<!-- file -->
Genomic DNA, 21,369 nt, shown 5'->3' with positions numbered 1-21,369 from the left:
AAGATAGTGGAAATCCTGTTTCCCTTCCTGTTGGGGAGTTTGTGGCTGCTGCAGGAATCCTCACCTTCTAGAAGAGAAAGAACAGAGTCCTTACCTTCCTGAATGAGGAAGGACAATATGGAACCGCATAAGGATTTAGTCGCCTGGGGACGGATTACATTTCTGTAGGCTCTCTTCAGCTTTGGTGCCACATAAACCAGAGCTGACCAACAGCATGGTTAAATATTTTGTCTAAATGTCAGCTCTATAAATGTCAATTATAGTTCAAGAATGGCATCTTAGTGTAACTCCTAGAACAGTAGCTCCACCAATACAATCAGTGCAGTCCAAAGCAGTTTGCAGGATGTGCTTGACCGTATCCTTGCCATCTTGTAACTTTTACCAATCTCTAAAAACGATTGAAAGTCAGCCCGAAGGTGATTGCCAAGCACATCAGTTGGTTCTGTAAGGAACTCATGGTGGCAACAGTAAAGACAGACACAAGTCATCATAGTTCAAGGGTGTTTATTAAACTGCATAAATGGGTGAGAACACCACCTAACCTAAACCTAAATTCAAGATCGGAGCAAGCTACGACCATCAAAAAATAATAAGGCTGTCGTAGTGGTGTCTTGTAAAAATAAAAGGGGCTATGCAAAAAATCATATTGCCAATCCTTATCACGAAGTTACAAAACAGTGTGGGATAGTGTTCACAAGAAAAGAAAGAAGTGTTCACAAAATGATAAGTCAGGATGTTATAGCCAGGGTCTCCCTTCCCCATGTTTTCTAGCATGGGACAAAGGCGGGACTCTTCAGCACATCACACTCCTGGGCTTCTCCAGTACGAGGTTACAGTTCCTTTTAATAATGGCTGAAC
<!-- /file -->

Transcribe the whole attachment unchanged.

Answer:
Genomic DNA, 21,369 nt, shown 5'->3' with positions numbered 1-21,369 from the left:
AAGATAGTGGAAATCCTGTTTCCCTTCCTGTTGGGGAGTTTGTGGCTGCTGCAGGAATCCTCACCTTCTAGAAGAGAAAGAACAGAGTCCTTACCTTCCTGAATGAGGAAGGACAATATGGAACCGCATAAGGATTTAGTCGCCTGGGGACGGATTACATTTCTGTAGGCTCTCTTCAGCTTTGGTGCCACATAAACCAGAGCTGACCAACAGCATGGTTAAATATTTTGTCTAAATGTCAGCTCTATAAATGTCAATTATAGTTCAAGAATGGCATCTTAGTGTAACTCCTAGAACAGTAGCTCCACCAATACAATCAGTGCAGTCCAAAGCAGTTTGCAGGATGTGCTTGACCGTATCCTTGCCATCTTGTAACTTTTACCAATCTCTAAAAACGATTGAAAGTCAGCCCGAAGGTGATTGCCAAGCACATCAGTTGGTTCTGTAAGGAACTCATGGTGGCAACAGTAAAGACAGACACAAGTCATCATAGTTCAAGGGTGTTTATTAAACTGCATAAATGGGTGAGAACACCACCTAACCTAAACCTAAATTCAAGATCGGAGCAAGCTACGACCATCAAAAAATAATAAGGCTGTCGTAGTGGTGTCTTGTAAAAATAAAAGGGGCTATGCAAAAAATCATATTGCCAATCCTTATCACGAAGTTACAAAACAGTGTGGGATAGTGTTCACAAGAAAAGAAAGAAGTGTTCACAAAATGATAAGTCAGGATGTTATAGCCAGGGTCTCCCTTCCCCATGTTTTCTAGCATGGGACAAAGGCGGGACTCTTCAGCACATCACACTCCTGGGCTTCTCCAGTACGAGGTTACAGTTCCTTTTAATAATGGCTGAAC